Wookiee Hut Cuisine presents:
Great N.Y. Noodletown

Chinatown, NY

Review by Susu, MaceVindaloo, Rosie, SteakGril, Diana, Wraith6, Runt, Farklempt, ThePlazaQueen

You know the saying ... eat a Chinese meal, and be hungry an hour later? Eat an Italian meal, and get hungry sometime in the next week? Given that we are in the Chinatown / Little Italy area, we opted for Chinese food, because we have so many restaurants to visit while on the NYC Field Trip Tour. Also, since seafood allergies tend to develop as one grows older, one should eat as much seafood as one can when: (1) It's in season and (2) before the allergies develop and condemn you to a life of no shrimp cocktail ...

Yes, it's softshell crab season, and no one does those little critters like Noodletown! They are salt-baked, not deep fried, even thought they come out crunchy and crusty. The legs are like the yummiest crab flavored fries. The cooks served them with thinly sliced green chilis, which cut through the oiliness of the monsters. You pull off the legs and claws, and if you are adventurous, you bite into the bodies and hope not to get hot crab liquid splooged out onto you. The more demure among us will cut them into quarters over rice, the better to catch the tomally and roe! Mmmmm ... at about $7 for a hefty one, you'd think this was pricey, but compare to to the rest of the world for softshell crabs which aren't cooked nearly as well. We're not kidding -- three small ones on a plate for $30? Puh-lease!

And yet this place is called "Noodletown," in case you had doubts about the noodles ... "Great" in the name emphasizes that it's not just noodles! They have a fantastic dish called "Three Jewel" -- a sort of hefty appetizer plate of roasted duck, red barbecue pork, and roasted chicken. It's served with a little teacup of chopped ginger and scallions in oil, and it is the condiment of the gods! Even the picky eaters declared the chicken the best ever, especially combined with the expertly cooked rice.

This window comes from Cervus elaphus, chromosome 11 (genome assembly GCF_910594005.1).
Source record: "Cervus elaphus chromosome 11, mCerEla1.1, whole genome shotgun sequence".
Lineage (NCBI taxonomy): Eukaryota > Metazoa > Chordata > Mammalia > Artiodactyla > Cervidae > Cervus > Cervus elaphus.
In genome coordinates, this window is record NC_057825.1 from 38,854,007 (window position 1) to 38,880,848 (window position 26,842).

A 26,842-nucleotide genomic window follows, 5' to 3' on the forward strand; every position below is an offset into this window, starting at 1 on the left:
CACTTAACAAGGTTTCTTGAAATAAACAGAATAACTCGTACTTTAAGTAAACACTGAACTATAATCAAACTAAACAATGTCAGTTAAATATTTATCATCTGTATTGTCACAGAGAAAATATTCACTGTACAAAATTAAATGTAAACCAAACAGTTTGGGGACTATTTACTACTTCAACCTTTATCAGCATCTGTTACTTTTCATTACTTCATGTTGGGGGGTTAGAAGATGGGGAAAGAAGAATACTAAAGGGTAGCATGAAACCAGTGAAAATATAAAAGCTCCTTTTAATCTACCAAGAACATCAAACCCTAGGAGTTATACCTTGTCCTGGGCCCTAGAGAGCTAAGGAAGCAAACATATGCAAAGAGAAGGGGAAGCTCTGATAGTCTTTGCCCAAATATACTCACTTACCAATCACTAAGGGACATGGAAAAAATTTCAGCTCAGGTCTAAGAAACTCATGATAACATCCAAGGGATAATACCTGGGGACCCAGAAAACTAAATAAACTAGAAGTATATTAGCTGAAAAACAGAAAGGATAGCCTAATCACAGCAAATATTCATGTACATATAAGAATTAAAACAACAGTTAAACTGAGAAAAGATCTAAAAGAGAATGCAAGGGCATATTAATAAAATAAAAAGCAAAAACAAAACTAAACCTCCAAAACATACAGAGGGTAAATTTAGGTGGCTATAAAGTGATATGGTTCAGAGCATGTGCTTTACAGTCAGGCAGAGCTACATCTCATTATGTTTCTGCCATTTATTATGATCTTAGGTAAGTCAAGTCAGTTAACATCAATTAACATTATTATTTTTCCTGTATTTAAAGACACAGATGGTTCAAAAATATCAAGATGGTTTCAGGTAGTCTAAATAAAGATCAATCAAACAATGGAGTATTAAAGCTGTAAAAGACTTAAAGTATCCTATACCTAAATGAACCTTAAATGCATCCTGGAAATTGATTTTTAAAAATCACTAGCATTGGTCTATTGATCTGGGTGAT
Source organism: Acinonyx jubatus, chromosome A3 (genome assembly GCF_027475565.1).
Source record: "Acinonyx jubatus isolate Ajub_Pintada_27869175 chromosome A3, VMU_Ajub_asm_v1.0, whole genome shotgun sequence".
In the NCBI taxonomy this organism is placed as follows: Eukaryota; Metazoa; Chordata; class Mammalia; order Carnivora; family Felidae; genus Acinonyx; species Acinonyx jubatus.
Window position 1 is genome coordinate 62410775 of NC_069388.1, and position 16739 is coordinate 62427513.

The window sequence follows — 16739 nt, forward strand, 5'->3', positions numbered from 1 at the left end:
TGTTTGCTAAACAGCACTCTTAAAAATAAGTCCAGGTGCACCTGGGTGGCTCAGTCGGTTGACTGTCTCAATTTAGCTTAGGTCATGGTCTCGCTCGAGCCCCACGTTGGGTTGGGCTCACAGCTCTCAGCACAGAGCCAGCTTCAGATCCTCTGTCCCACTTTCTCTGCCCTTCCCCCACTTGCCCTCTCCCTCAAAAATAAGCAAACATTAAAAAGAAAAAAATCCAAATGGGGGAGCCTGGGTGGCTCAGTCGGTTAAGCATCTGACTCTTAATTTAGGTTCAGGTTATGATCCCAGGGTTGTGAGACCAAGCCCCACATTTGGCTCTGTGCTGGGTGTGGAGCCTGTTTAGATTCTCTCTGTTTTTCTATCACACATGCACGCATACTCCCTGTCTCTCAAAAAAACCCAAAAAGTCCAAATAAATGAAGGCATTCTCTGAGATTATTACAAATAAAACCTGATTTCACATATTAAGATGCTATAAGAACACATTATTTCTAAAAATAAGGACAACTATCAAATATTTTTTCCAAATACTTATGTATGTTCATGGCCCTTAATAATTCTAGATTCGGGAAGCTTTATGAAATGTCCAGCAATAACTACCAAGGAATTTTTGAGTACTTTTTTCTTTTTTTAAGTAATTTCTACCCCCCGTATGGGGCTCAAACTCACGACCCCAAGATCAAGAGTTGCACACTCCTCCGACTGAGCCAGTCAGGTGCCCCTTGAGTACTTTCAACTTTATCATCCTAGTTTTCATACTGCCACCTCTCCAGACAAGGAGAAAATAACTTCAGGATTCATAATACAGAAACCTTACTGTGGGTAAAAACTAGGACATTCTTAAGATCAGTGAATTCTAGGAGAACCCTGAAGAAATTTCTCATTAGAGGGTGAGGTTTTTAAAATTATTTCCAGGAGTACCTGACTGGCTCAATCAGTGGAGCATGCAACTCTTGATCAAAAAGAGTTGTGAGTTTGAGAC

The duck is like most Chinese-chopped meats -- they cut right through the bones and everything, so you get a juicy piece of fat, the flavorful meat, and you get the suck the sauce off the bones, too. Hey, you're in a noisy Chinese restaurant, live it up! The pork is boneless, but you will end up fighting over the very last bits sitting in the soy sauce-based gravy on the bottom of the plate. No bones doesn't mean it's bad!

We also got several noodle soups and dishes -- this being Noodletown, after all -- and they were good! They were so good that we didn't get a chance to photograph them before they were picked over and eaten ... actally, you'll notice the photos are curiously incomplete. The crab has no legs for example, because that was what was left of the big platter of the critters before we remembered to take photos! The seafood noodles have one shrimp left, we'd already eaten all the veggies and other denizens, etc. Okay, so we pigged out! Hopefully, they won't take us to roast for the next meal, but at least we know we'd taste good if they did.

We had to wait about 20 minutes for a table because this place is so damned popular; that's 20 minutes despite the high table turnover. We even were asked to let a lone diner share our table because there simply wasn't the space for one person -- imagine deactivating a table for four for just one diner? The lines of people spilling out the door might revolt! He didn't bother us, though he didn't respond when we tried to be friendly. Just as well we didn't notice him, except to peer at what he ordered and then ask the waiter for more of the same!

The place is VERY crowded and VERY noisy with the sound of slurping and happy people. The waiters take your order and drop off your food as they run past you, and occasionally you get someone else's food. In our case, our Singapore Maifun went elsewhere, though the waiter realized it and had a fresh plate made for us which arrived later (that's how we managed to get a photo of it at all). (It's GREAT as leftovers, try it as omelette filling for a quasi nasi goreng with noodles instead of rice!) If you're a regular, the waiter will let you know when something is not "right" to order.

They gave us fortune cookies and cold orange wedges with the check and a pile of wetnaps. We argued over the tip -- the out of towners thought the service was good. The rule is Chinatown residents tip 10%. Elsewhere in Manhattan, the tip rate is 17% to 20%; in the outer boroughs, it's 15%. Superlative service can rate 25% anywhere. We didn't want to insult the waiters by offering too little -- or too much. And they wouldn't respect us if we just threw money away; some of us WANT to be regulars! It all turned out to be fairly academic since the bills was so inexpensive ... For all of us, including the relatively expensive crabs, we paid $78 and added $10 for the tip. And we took the leftovers home for another time, of course. The waiter even gave us another tub of the ginger scallion condiment! What a nice place!

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